Sunday, June 7, 2015

2015 Wissahickon Trail Classic Race Report

Ran one of my favorite races of the year yesterday, the Wissahickon Trail Classic over in Philadelphia.

Race reports from years' past:

Held at Wissahickon Valley Park every year, it's a fundraiser for the Wissahickon Restoration Volunteers, a group tasked with maintaining the park's 2,000 acres and network of trails.  It's a 10k race through challenging terrain, including steep switchbacks, gravel roads, single track, and even a red covered bridge.  Every year the race boasts about 500 runners.

I love this race because I love trail running, and this is a superb trail race an easy 40 minute drive from me.  It's always a nice change of pace from running road races, and the course is challenging, but at 10 kilometers, I don't have to kill myself in training.

The good news is this year, two friends from Who's Up decided to do the race as well, so we carpooled over and arrived at 8am.  We got there early because parking can be a bit chaotic for this race, especially as nearby Chestnut Hill College's parking lot was closed due to an alumni event.  So we had plenty of time to get our bibs, visit the port a potties, and do a warm up run.

I had mailed in my registration last month before the price increase, and also hoping to save the online processing fee, but it apparently never arrived and I had to register all over again and pay the full $35 price.  Still a bargain, though, considering the race experience delivered, not to mention the post race amenities.

The race starts on a wide gravel towpath.  Veteran racers know this will lead quickly to an uphill trail, so the start of the race is a madcap dash and struggle for positioning before the course narrows considerably.  That first trail is a serious reality check as it shoots straight up before leveling out into a sunny meadow.

Because I don't do trail races enough, I always forget how frustrating it can be to have your pace dictated by the terrain and those in front of you.  The pace constantly fluctuates as the trail changes and as you approach runners ahead and determine how best to pass them.

I tried very hard to hold myself back in the early stages of the race, because I knew the last mile was a slow and steady climb before abruptly devolving into insane hairpin turns while dropping severely in elevation.  I wanted to be ready for it and be able to go all out towards the end.

I took the uphills slowly without walking, and absolutely charged the downhills, picking off runners where I could.  I find myself particularly adept at the quick thinking and fancy footwork required to take the downhills at such breakneck speed.  After crossing the covered bridge, the course teases you with a half mile back on the gravel towpath.  Here you can kick it up a notch and zone out for a bit at a consistent pace.  But then comes the final mile...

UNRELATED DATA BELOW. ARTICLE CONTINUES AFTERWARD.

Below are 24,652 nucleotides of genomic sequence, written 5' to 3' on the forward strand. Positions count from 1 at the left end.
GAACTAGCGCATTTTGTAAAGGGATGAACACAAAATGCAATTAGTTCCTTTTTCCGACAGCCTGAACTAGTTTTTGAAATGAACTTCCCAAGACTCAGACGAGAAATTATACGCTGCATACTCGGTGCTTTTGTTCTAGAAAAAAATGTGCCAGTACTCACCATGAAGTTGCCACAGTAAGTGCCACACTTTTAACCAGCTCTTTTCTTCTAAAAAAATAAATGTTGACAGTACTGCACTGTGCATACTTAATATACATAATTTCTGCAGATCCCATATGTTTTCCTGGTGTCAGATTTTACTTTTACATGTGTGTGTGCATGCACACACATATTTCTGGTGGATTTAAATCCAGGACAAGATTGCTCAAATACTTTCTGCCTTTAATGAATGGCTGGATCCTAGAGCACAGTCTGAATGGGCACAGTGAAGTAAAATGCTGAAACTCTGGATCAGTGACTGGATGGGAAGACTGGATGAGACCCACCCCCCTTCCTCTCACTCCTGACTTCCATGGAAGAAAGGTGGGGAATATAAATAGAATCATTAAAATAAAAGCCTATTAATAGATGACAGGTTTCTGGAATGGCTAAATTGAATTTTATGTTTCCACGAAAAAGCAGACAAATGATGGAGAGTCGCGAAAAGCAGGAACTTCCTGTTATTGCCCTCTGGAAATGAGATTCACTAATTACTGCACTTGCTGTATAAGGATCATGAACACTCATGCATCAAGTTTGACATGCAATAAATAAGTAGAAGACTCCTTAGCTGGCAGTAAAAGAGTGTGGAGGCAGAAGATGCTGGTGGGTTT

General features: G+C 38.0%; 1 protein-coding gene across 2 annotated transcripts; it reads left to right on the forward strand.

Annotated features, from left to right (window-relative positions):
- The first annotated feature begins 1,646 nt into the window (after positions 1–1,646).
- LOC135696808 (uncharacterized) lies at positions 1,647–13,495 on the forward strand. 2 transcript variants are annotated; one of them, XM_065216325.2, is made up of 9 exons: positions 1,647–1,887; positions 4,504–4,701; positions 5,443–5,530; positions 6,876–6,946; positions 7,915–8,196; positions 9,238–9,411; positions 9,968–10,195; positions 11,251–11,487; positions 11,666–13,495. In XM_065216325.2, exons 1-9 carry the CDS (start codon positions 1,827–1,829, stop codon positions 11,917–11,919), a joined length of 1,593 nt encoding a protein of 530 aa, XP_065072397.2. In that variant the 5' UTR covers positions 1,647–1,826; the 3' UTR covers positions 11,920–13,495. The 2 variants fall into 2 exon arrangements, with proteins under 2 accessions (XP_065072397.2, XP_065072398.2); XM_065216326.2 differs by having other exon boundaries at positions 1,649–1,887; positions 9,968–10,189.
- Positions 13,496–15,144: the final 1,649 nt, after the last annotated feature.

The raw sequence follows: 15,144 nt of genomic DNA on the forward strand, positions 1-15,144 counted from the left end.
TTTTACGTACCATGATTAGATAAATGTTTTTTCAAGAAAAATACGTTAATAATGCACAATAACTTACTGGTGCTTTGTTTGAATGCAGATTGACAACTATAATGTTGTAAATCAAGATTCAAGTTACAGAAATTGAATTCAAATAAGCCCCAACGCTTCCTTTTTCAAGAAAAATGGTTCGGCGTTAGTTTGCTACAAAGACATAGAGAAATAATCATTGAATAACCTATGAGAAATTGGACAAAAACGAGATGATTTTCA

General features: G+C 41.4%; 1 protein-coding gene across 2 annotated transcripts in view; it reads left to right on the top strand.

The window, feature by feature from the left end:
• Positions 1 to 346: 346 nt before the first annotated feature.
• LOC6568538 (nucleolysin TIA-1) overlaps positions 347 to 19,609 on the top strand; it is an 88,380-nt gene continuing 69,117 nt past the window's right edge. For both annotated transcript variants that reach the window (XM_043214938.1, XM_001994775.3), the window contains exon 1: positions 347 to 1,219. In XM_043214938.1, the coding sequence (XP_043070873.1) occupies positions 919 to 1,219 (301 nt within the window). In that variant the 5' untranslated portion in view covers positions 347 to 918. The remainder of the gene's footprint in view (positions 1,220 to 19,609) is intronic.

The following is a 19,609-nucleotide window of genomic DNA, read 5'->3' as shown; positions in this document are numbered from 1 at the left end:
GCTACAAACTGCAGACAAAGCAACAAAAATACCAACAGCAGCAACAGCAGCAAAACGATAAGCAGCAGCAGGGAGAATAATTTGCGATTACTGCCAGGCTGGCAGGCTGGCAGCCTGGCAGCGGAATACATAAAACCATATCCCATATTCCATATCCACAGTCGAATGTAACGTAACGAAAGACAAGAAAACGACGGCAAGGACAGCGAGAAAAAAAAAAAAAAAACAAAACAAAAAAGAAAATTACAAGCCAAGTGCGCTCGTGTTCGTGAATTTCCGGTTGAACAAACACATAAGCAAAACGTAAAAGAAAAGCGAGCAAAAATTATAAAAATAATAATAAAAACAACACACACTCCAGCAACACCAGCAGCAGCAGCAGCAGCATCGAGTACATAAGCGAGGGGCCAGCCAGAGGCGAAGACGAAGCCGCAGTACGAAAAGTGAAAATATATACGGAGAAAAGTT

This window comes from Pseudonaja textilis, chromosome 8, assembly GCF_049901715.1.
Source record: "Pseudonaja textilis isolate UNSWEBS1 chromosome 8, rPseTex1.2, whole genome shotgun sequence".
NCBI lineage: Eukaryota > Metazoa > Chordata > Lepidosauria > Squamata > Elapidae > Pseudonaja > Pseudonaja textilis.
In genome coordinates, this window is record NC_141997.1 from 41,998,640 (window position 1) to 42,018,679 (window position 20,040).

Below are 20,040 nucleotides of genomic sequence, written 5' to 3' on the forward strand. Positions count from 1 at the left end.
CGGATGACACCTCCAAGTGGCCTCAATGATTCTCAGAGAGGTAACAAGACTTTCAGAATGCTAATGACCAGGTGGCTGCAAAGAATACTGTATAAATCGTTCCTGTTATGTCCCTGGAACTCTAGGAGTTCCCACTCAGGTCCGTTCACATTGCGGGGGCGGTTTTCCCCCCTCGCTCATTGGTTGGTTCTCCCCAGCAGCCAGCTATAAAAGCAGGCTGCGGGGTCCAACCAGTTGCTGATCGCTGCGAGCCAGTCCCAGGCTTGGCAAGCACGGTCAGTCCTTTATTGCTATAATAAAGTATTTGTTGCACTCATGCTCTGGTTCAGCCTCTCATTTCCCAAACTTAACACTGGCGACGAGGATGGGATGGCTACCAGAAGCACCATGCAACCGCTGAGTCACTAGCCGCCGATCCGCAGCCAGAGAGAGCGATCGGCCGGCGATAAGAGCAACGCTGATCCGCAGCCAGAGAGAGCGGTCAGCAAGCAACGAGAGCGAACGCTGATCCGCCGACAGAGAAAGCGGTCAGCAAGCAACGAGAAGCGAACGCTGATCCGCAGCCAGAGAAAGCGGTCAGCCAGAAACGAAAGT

I picked off one last runner as I entered the final uphill and was working on another, but I was running out of steam and just couldn't reel him in.  I was shocked to come shooting out of the woods into the homestretch to see the clock still under 50 minutes, and charged at the finish line with all I had.

Last year I came in 66th place with a time of 53:57, while this year I improved to 39th place with a time of 49:45.  I was ecstatic that I'd run so well this year.  My goal this year had been to improve on my time and place, but my secret goal was to place in my age group for the first time.  Sadly,  this race is so insane that I didn't even crack the top 10.  Oh well, there's always next year.

After exiting the finishing chute I high fived the guy who had come in before me.  The race director then came up and addressed me by name and told me he'd keep an eye out for the check I'd mailed, and would contact me if it came in.  After the rudeness I experienced at the last race I attended, I appreciated his kindness and attention to detail.

Kim and Erik finished shortly after I did, and we sat round rehashing the race, mostly talking about how tough the course is.  There was a fantastic post race spread, including bottled water, bananas, bagels, oranges and Clif Bars from Whole Foods, and about a hundred different pizzas from a local pizzeria.

After eating and drinking our fill, we took a picture for good measure, then headed back to Jersey.

If you're in the Philadelphia area and are looking for a good trail race, or even just an alternative to the normal road races, I highly recommend this race.  It's a challenging course through a beautiful urban park, it's incredibly well organized, and the post race amenities are incredible.  There aren't any gimmicks to this race, it's just a serious race for serious runners, for the love of racing.

Thanks for a great race, guys.  I'm already looking forward to next year.

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